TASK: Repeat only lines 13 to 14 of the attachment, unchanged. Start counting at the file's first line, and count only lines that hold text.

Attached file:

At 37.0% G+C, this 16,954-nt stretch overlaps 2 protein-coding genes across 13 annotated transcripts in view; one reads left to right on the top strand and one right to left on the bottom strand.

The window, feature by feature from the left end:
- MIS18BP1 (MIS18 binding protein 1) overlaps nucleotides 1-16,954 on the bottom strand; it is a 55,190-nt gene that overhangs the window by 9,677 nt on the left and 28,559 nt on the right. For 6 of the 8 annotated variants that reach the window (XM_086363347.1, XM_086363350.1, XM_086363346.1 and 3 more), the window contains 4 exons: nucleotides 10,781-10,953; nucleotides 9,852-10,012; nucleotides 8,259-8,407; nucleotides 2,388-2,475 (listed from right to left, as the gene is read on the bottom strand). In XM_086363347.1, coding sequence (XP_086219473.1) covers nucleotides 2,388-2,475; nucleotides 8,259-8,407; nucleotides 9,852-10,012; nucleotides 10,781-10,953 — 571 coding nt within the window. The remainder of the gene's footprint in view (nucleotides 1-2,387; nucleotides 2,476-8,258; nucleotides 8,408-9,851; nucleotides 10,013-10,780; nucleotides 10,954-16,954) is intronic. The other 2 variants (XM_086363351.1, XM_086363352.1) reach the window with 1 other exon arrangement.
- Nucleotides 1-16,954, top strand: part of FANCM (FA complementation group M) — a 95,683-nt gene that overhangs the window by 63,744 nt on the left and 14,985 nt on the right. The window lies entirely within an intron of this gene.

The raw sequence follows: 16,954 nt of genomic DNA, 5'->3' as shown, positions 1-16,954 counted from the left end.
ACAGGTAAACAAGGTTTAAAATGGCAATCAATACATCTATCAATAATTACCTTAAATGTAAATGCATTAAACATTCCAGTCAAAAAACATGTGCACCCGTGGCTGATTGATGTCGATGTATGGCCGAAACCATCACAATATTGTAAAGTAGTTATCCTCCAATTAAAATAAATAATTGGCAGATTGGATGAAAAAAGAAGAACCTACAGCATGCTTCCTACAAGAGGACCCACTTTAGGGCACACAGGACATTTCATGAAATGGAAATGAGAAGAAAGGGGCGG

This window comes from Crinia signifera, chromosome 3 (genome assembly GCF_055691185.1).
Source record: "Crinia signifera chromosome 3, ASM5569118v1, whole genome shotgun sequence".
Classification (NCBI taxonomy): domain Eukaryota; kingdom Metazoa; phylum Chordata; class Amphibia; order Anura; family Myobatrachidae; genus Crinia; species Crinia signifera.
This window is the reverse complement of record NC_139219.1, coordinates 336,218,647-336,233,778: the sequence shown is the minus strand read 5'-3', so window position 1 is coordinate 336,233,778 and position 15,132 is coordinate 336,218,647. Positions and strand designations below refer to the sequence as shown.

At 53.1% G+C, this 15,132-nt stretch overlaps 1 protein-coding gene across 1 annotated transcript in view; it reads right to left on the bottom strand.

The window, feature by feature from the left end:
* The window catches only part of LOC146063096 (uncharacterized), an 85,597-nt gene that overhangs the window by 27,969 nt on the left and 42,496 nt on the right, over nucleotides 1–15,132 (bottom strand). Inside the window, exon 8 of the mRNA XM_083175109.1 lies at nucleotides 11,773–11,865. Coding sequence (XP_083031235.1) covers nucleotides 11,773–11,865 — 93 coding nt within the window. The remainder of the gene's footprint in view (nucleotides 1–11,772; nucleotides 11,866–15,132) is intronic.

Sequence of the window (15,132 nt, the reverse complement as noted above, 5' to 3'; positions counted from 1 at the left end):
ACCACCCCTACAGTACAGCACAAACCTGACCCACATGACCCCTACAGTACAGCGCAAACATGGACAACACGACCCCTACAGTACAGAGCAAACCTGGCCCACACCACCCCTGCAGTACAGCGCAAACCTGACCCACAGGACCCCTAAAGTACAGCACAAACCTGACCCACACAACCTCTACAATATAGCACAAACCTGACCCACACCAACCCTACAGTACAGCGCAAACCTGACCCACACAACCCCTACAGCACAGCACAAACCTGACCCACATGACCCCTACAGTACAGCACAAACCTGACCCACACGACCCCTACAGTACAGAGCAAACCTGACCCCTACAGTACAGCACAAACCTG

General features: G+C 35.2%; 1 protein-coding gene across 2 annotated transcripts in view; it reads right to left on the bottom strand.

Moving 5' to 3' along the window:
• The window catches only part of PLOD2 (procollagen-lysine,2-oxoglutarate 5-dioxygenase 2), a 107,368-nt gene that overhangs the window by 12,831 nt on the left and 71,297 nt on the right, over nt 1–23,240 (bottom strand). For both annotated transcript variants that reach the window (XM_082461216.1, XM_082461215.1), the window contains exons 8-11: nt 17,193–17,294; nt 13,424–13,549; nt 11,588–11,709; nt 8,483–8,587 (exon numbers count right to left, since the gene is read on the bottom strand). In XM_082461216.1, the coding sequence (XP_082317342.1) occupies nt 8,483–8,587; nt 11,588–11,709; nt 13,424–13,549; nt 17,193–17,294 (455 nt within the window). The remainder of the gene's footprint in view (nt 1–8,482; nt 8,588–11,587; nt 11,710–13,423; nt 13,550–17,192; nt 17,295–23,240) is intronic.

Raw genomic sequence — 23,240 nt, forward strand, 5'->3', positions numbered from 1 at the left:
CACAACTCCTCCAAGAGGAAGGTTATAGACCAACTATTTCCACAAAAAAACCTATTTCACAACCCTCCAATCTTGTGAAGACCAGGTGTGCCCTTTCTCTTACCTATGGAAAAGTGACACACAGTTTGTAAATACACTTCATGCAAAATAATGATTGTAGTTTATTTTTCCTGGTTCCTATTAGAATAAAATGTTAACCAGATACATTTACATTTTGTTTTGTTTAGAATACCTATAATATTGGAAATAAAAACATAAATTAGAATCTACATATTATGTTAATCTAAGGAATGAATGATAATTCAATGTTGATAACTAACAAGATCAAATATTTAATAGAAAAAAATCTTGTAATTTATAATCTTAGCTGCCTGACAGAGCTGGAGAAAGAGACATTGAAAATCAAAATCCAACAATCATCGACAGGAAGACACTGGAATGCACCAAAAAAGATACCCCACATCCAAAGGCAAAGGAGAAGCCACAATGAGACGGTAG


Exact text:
* The window catches only part of LOC146063096 (uncharacterized), an 85,597-nt gene that overhangs the window by 27,969 nt on the left and 42,496 nt on the right, over nucleotides 1–15,132 (bottom strand). Inside the window, exon 8 of the mRNA XM_083175109.1 lies at nucleotides 11,773–11,865. Coding sequence (XP_083031235.1) covers nucleotides 11,773–11,865 — 93 coding nt within the window. The remainder of the gene's footprint in view (nucleotides 1–11,772; nucleotides 11,866–15,132) is intronic.

Sequence of the window (15,132 nt, the reverse complement as noted above, 5' to 3'; positions counted from 1 at the left end):